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by Anne Kostecki


Five Tips for Starting in Colored Pencil

by Anne Kostecki

Five Tips for Starting in Colored Pencil

by Anne Kostecki

Hello! I've been thinking about some content ideas for my blog, and I realize that I've been asked a lot of questions about starting out in a new media. And as a lifelong student myself, I understand the trepidation when trying out a new instrument for the first time. I ask myself, do I have all of the right supplies? Is this the right way to use this thing? Am I pressing too hard, too lightly, can I erase or cover up mistakes? If you've ever asked yourself these questions, you are not alone!

After learning pencil and pen/ink, I recommend that art students try out colored pencil. It's a great way to learn color, and there's no messy water media to worry about. I've gathered some tips I've learned over the years, and I hope they are helpful to you if you are considering trying out colored pencils.

1. ALWAYS keep the pencils as sharp as you can!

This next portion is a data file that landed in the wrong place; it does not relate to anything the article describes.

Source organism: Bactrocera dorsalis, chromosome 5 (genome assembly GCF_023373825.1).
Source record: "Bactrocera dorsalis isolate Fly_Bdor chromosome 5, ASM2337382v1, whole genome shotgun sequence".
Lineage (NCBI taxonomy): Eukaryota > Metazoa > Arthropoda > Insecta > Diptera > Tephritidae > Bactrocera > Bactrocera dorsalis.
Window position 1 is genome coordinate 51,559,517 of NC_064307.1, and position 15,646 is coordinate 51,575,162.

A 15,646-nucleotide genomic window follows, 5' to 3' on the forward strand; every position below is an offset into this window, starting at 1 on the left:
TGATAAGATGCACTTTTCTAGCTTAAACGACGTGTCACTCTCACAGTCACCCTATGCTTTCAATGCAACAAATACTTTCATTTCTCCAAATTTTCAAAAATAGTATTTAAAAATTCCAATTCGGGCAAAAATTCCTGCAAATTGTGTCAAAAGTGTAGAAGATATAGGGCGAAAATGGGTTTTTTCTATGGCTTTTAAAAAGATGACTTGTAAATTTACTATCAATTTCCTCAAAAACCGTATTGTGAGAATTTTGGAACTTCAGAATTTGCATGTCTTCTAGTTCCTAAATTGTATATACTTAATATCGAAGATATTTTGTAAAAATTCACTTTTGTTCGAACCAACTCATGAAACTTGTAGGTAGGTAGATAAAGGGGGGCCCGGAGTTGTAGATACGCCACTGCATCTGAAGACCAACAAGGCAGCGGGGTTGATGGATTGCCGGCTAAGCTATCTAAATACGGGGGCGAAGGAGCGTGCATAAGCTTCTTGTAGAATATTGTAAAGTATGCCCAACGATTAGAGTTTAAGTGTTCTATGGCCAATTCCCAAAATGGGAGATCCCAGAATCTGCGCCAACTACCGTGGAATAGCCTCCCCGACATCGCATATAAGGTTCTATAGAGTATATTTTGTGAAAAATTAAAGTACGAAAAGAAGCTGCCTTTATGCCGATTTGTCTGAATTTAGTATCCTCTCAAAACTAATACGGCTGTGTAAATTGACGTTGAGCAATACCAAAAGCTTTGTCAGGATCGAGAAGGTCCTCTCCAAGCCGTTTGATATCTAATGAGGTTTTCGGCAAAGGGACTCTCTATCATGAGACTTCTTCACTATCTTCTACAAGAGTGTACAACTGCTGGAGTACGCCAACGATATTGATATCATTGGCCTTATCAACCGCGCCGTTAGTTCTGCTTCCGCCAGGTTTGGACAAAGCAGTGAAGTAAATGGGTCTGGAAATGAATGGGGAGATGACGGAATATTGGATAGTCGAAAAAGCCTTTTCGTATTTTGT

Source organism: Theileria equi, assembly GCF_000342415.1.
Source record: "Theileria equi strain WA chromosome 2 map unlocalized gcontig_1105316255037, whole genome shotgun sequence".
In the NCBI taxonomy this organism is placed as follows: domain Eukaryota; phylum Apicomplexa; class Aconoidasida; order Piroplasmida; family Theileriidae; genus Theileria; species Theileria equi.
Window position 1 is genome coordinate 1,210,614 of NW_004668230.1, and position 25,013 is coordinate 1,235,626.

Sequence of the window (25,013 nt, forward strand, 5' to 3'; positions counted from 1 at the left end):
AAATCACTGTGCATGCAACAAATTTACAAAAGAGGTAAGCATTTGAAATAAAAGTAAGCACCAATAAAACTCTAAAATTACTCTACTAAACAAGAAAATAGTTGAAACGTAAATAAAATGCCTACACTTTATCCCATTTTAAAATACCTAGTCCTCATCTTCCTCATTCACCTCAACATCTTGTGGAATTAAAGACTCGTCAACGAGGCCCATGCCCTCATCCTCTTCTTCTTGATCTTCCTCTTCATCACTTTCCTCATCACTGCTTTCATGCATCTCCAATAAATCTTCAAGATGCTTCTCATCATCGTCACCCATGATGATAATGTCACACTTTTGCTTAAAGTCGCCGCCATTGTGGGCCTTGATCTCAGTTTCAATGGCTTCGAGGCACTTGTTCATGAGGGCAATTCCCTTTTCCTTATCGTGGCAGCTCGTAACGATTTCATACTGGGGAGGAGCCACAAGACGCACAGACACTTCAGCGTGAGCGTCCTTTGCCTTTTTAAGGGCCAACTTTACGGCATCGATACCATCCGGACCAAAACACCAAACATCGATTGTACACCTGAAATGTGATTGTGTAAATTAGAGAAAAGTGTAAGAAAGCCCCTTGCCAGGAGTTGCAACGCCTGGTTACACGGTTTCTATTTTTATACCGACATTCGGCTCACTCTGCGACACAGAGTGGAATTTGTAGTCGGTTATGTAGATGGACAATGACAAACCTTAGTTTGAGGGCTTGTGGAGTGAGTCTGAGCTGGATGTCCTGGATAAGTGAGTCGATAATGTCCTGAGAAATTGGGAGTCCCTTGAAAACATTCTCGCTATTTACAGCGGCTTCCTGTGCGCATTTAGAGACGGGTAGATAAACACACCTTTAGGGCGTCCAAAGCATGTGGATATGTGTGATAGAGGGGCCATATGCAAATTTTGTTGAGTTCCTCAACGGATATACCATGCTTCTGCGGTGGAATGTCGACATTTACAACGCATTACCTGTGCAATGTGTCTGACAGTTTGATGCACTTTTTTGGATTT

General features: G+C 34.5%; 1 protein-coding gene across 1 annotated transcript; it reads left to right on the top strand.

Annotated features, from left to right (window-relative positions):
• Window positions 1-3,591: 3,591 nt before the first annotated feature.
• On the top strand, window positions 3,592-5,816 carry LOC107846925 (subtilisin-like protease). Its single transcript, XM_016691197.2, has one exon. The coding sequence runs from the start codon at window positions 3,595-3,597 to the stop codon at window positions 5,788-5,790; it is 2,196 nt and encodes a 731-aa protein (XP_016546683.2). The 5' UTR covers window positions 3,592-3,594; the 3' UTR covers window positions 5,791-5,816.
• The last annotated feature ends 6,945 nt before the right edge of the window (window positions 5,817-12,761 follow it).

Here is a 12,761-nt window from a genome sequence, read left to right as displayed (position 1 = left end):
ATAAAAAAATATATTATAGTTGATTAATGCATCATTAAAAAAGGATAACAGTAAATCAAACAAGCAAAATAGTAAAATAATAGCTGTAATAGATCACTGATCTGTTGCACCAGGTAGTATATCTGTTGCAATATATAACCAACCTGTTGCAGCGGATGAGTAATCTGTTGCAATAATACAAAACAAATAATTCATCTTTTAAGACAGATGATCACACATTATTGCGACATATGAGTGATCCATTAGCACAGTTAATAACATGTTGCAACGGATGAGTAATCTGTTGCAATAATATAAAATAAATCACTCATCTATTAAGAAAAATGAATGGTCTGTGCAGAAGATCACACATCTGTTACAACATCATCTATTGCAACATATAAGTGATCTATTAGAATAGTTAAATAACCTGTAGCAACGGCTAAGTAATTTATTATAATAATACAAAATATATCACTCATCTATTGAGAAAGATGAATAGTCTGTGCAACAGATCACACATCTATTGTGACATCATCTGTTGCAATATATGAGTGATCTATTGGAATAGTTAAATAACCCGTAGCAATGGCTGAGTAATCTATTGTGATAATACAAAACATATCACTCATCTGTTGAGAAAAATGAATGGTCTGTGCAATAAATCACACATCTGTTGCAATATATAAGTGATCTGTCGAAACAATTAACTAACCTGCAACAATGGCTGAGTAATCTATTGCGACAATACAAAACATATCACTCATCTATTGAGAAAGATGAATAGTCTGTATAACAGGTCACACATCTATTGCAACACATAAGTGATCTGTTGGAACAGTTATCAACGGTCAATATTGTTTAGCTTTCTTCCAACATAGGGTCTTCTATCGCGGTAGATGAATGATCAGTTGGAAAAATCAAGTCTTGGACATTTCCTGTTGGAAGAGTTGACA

This has been a game-changer for me. The difference between a sharp pencil and a dull one is just like the difference between a sharp chef's knife and a dull one: efficacy! A sharp pencil will be much easier to layer and blend, and will take much less effort to color. Paper has tooth: meaning there are tiny, almost imperceptible nooks that give it texture. Sharp pencils give you much more maneuverability into these tiny nooks, therefore better coverage. Plus, you can control how lightly the color is applied, leaving more room for correcting errors.

Dull vs. sharp colored pencils


2. Think in layers! Start with the lightest color you see, and gradually darken.

It might take some time and training for you to see all of the colors that make up your subject. But if you take your time and really study, you can see all of the colors that make up an image. First and foremost, I recommend shading lightly, as impatient as you may be (and I am too!). Once you press hard, it's very difficult to make any changes.

Here are some quick tips:

  • Layering complementary colors usually darkens them, but more importantly, reduces their in­tensity (and makes them more neutral, toward the grayish/brownish part of the spectrum). 
  • Pressing harder adds more pigment and saturates a color, but does not darken it.